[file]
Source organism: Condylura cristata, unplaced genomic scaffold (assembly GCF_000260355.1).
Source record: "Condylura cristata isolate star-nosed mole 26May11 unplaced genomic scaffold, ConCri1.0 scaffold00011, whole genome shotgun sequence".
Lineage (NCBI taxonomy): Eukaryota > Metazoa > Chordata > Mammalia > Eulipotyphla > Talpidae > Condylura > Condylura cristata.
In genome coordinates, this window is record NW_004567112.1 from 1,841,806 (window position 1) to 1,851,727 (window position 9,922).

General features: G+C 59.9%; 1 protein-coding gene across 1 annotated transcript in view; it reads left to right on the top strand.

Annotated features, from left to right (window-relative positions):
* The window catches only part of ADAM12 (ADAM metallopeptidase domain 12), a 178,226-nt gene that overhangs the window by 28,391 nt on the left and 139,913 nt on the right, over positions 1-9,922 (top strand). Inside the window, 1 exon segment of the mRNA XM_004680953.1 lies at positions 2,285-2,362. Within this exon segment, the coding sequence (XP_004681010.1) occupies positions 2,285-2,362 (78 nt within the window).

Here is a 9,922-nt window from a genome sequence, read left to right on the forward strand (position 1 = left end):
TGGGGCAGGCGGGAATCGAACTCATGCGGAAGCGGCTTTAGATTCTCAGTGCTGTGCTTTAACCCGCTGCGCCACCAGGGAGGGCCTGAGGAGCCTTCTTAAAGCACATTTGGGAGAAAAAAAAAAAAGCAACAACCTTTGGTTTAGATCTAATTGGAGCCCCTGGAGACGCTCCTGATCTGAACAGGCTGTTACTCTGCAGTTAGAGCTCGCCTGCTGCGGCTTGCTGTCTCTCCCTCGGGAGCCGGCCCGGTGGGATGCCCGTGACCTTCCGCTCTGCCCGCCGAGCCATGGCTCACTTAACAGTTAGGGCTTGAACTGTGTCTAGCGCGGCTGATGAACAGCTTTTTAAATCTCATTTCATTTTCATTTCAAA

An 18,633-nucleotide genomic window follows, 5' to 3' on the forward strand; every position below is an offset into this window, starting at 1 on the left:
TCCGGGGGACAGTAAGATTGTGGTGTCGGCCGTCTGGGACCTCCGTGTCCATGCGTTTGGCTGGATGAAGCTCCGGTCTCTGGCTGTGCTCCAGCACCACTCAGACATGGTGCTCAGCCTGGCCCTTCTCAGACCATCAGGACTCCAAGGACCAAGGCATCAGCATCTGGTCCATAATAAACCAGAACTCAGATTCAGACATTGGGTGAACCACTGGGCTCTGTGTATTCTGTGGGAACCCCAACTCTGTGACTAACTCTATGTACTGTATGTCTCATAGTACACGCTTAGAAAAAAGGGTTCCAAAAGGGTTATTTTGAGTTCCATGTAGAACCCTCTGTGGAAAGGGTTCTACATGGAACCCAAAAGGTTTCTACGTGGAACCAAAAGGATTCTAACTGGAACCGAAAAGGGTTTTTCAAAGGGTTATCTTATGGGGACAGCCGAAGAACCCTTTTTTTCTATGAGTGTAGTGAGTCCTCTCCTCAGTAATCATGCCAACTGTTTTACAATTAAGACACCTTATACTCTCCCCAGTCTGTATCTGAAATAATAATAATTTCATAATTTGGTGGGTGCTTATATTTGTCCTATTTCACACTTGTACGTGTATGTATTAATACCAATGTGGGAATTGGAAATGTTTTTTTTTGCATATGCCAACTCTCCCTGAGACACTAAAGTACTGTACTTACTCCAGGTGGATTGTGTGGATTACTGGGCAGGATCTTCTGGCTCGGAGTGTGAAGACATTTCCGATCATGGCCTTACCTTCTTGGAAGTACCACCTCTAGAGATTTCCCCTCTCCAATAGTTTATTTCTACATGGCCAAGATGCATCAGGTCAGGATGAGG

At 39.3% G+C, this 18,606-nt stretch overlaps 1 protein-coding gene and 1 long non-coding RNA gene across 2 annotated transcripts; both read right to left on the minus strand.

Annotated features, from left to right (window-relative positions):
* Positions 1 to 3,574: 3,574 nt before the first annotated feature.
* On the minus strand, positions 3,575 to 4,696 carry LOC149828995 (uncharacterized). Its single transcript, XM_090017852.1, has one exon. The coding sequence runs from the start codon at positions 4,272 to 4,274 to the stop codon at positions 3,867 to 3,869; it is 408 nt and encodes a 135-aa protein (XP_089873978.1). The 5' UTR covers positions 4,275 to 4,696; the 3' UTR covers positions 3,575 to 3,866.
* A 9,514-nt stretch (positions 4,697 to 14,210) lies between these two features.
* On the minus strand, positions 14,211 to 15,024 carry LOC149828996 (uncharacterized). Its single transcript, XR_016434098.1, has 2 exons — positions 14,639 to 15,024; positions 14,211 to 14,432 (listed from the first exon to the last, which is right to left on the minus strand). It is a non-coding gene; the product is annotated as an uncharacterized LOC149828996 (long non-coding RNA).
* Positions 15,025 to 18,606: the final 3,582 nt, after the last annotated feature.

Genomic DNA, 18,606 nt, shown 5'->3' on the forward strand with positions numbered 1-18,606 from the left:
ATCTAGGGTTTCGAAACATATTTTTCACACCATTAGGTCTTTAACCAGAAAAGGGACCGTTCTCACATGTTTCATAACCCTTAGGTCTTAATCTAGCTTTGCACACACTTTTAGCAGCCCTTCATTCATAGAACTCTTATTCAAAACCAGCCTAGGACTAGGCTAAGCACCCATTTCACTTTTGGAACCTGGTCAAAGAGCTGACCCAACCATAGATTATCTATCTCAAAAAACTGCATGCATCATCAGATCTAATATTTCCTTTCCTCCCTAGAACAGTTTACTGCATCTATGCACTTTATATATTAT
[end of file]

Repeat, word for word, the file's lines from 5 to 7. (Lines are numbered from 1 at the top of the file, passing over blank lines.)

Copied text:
General features: G+C 59.9%; 1 protein-coding gene across 1 annotated transcript in view; it reads left to right on the top strand.

Annotated features, from left to right (window-relative positions):
* The window catches only part of ADAM12 (ADAM metallopeptidase domain 12), a 178,226-nt gene that overhangs the window by 28,391 nt on the left and 139,913 nt on the right, over positions 1-9,922 (top strand). Inside the window, 1 exon segment of the mRNA XM_004680953.1 lies at positions 2,285-2,362. Within this exon segment, the coding sequence (XP_004681010.1) occupies positions 2,285-2,362 (78 nt within the window).